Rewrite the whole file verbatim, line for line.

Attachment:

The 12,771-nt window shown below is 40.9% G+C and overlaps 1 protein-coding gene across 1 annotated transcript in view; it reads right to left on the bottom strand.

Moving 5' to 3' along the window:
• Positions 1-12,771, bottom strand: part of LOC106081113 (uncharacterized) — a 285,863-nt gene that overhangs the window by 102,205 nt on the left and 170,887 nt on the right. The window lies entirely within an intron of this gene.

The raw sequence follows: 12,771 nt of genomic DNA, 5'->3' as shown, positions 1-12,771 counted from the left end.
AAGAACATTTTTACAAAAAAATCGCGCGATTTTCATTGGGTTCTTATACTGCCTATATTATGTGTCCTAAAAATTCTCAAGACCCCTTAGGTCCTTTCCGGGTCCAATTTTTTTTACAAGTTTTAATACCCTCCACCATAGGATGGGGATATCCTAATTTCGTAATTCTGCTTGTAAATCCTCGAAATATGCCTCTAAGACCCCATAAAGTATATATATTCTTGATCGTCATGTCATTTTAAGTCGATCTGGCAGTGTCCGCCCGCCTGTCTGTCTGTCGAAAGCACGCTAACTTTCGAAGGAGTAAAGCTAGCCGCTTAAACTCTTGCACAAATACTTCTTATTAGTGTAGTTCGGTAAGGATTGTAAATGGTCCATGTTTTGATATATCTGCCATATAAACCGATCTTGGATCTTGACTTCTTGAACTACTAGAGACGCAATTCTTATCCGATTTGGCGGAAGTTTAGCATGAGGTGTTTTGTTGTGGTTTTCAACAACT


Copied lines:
The 12,771-nt window shown below is 40.9% G+C and overlaps 1 protein-coding gene across 1 annotated transcript in view; it reads right to left on the bottom strand.

Moving 5' to 3' along the window:
• Positions 1-12,771, bottom strand: part of LOC106081113 (uncharacterized) — a 285,863-nt gene that overhangs the window by 102,205 nt on the left and 170,887 nt on the right. The window lies entirely within an intron of this gene.

The raw sequence follows: 12,771 nt of genomic DNA, 5'->3' as shown, positions 1-12,771 counted from the left end.
AAGAACATTTTTACAAAAAAATCGCGCGATTTTCATTGGGTTCTTATACTGCCTATATTATGTGTCCTAAAAATTCTCAAGACCCCTTAGGTCCTTTCCGGGTCCAATTTTTTTTACAAGTTTTAATACCCTCCACCATAGGATGGGGATATCCTAATTTCGTAATTCTGCTTGTAAATCCTCGAAATATGCCTCTAAGACCCCATAAAGTATATATATTCTTGATCGTCATGTCATTTTAAGTCGATCTGGCAGTGTCCGCCCGCCTGTCTGTCTGTCGAAAGCACGCTAACTTTCGAAGGAGTAAAGCTAGCCGCTTAAACTCTTGCACAAATACTTCTTATTAGTGTAGTTCGGTAAGGATTGTAAATGGTCCATGTTTTGATATATCTGCCATATAAACCGATCTTGGATCTTGACTTCTTGAACTACTAGAGACGCAATTCTTATCCGATTTGGCGGAAGTTTAGCATGAGGTGTTTTGTTGTGGTTTTCAACAACT